Everybody thinks Morty'a garmento from Manhattan's Lower East Side in his late fifties'is losing his mind. In poker, when you “put” somebody on a hand, that means you're making an assumption about what they are holding. “I put that guy on two pair” means that's what you think he's got. Most people at the club put Morty on the early stages of Alzheimer's.
But I know what's really going on with him. Covered head to toe in silver American Indian jewelry, always well tanned from a week in Jamaica, Morty should be bronzed in the Natural History Museum as the last living semi-functional hippie. My read . . . I put him on burnout. When that tiny dust particle carries him off into his private little world, he's not trying to remember his girlfriend's name, or where he was born; he's back at Woodstock contemplating whether one or two hits of LSD is necessary to get him off just right for the upcoming Santana set. And remember this: Morty is a good cardplayer. He wouldn't be at the club if he wasn't. So most of the time, when he's daydreaming, he's doing it to piss everybody else off. Poker players play much worse when they're pissed. It's called being “on tilt.” And Morty can tilt anybody. That's his gift.
He finally gets the cards in the air. We're playing no-limit Texas Hold'em. It's the perfect gambling game. Each player (there can be up to ten at a time) is dealt two cards down, called pocket cards...Poker Nation. Copyright © by Andy Bellin. Reprinted by permission of HarperCollins Publishers, Inc. All rights reserved. Available now wherever books are sold.
What People are Saying About This
“…Smart, insightful. It’s one of the few entertaining poker books around.”
“Andy Bellin has written a good—oh hell make that great—book. Bellin entertains, educates, and illuminates.”
“Quite simply, a royal flush of a book!”
Field Trip: High-Rolling Author Andy Bellin Takes Our Writer on a Tour of Manhattan's Underground Poker Clubs
From the May/June 2002 issue of Book magazine.
The game of the night was a style of poker known as pot-limit Texas hold 'em. Andy Bellin, whose witty and instructive first book, Poker Nation: A High-Stakes, Low-Life Adventure into the Heart of a Gambling Country, was published in March, did most of the playing. I just watched: I wasn't about to sit down at a table with a $500 buy-in and go toe-to-toe with a guy who has spent most of the last decade or so taking money off of marks like me. But since I had never ventured into any of the private poker clubs that add a wrinkle of character to the face of New York City, Bellin agreed to introduce me to the sorts of places that form the stage for the wry adventures in his book.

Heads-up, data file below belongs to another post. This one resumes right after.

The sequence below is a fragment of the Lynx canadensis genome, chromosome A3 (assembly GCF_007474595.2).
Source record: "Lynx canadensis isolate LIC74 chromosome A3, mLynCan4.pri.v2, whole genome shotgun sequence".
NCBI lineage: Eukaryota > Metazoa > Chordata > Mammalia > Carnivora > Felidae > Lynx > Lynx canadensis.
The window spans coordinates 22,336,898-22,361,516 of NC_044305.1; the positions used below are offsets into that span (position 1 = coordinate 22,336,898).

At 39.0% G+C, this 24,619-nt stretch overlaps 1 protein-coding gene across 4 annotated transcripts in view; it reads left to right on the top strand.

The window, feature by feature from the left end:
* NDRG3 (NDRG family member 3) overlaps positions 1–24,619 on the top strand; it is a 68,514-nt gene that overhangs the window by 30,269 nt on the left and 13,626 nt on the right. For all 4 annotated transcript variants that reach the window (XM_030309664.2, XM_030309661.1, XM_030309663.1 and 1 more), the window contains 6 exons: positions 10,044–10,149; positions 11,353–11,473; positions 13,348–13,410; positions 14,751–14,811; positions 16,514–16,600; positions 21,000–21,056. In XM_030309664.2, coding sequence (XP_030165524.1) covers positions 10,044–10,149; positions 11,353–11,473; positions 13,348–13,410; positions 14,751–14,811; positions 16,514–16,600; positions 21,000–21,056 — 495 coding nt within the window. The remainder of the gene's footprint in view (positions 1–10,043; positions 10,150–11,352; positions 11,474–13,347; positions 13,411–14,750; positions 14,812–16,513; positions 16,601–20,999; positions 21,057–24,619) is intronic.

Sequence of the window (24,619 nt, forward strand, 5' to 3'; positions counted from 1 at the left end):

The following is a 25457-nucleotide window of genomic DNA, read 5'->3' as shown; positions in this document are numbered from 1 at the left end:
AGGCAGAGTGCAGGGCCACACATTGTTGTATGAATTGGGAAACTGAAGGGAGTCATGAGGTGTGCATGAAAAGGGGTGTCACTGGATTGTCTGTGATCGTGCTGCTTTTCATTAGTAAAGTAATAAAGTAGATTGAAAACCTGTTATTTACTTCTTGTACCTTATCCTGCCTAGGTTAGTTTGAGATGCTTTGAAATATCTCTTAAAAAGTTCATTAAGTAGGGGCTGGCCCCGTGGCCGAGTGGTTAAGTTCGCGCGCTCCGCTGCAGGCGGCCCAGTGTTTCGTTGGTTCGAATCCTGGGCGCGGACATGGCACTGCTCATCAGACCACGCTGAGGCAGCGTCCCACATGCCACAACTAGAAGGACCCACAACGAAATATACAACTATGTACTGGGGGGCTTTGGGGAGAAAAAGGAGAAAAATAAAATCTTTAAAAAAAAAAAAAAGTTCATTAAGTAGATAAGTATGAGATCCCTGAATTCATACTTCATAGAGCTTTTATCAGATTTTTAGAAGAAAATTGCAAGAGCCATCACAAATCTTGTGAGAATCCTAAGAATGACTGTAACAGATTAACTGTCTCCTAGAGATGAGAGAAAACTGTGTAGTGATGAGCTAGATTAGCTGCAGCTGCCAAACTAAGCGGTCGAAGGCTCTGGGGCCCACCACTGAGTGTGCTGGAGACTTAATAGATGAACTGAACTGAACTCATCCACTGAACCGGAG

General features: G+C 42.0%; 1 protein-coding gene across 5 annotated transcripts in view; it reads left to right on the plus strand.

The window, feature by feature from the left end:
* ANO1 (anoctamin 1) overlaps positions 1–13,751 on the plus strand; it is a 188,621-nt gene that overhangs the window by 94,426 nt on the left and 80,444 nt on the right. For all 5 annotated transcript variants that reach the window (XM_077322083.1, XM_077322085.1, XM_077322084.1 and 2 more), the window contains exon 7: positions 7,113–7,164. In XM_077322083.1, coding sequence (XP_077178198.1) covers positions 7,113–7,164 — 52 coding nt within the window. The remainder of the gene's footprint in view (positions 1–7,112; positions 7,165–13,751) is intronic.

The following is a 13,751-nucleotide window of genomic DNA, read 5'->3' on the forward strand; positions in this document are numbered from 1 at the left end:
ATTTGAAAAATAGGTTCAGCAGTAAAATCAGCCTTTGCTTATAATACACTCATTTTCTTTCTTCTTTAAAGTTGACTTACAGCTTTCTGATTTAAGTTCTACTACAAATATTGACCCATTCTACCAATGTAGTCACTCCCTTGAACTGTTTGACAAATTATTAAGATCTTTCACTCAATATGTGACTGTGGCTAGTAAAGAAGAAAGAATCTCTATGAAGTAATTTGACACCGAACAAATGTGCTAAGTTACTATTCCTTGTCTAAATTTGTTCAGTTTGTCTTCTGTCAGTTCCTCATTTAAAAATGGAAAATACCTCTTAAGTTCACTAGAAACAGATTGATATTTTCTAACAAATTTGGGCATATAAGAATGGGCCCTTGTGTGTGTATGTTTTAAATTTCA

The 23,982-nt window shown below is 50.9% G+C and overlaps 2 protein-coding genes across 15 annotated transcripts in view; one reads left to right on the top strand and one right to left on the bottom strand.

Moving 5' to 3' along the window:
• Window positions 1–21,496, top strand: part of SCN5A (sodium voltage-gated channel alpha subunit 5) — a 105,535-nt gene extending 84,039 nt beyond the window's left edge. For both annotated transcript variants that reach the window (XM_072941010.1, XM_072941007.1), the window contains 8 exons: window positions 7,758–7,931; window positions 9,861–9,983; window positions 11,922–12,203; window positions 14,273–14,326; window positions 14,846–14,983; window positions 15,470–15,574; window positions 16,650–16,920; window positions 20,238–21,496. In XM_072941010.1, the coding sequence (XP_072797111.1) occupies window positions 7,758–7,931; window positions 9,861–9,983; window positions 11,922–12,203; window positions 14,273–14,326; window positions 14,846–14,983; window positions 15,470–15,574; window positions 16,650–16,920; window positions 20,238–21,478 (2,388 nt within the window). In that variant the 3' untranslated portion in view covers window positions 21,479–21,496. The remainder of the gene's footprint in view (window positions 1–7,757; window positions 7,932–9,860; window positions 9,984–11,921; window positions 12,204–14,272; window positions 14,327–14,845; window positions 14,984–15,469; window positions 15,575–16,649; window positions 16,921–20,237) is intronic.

After warning me not to take out my notebook or tell anyone that I'm a journalist -- "unless," Bellin explained, "you want to get kneecapped" -- he led me, much to my surprise, through a nondescript doorway not far from my apartment in Greenwich Village, into a "football club" named after an Italian city.
"None of these guys went to high school," Bellin muttered as we entered a small, deteriorating room with smoke-stained wood paneling. It was early still, and the club's two tables had only about ten people distributed between them. At one, a group of older, heavyset, Italian-looking men held their cards in grim silence; at the other, four Asian guys waited for a game to begin. To play at the football club, you pay the house only $5 for every half hour at the table, but this seemed too low-rolling for Bellin. He decided to lead me over to another, seemingly less-seedy joint up in Midtown, the one with the $500 buy-in and two more tables than the downtown club.
Getting into the nameless midtown spot, reputedly run by an infamous New York crime family, was a bit more difficult. Bellin stood before a two-way mirror on the second floor of a nondescript office building and pushed a buzzer. After a moment, somebody opened the door, and there we stood, in a converted office space more suitable for a nonprofit organization than a poker joint.
Usually voluble, Bellin assumed an almost completely different personality at the table. He was quiet, concentrating. After folding a few hands, Bellin went on a short winning streak. Then, with four queens, ace high, he won a fairly large pot, going up some $1,200. That's when I really began to get nervous. How long would this last? How long would I have to sit there? By 2 a.m., though, he was up about $200, and, wanting to exit with some money in his pocket, he folded, said goodnight, and led me out. "You've got to know when to walk," he said with a smile. (Daniel Kunitz)
Most Helpful Customer Reviews
this book takes you into the american culture of poker.it has tips on improving your game and is a fantastic read to have around the house. you learn the aspects of poker that you can use in the world series of poker or in a game with the guys and girls. after reading this book i noticed an improvement in my game. this book really brings the high stakes game of poker from the poker table to you. this book takes you on the high-stakes adventure were you live and die with the river.
Nice blend of real life experience, history of some of the legends of the game, and poker strategy. You pick up strategy without even realizing it - I had a hard time putting this book down to go play a couple games.
I was expecting more of a story around the poker lifestyle than a review of strategy.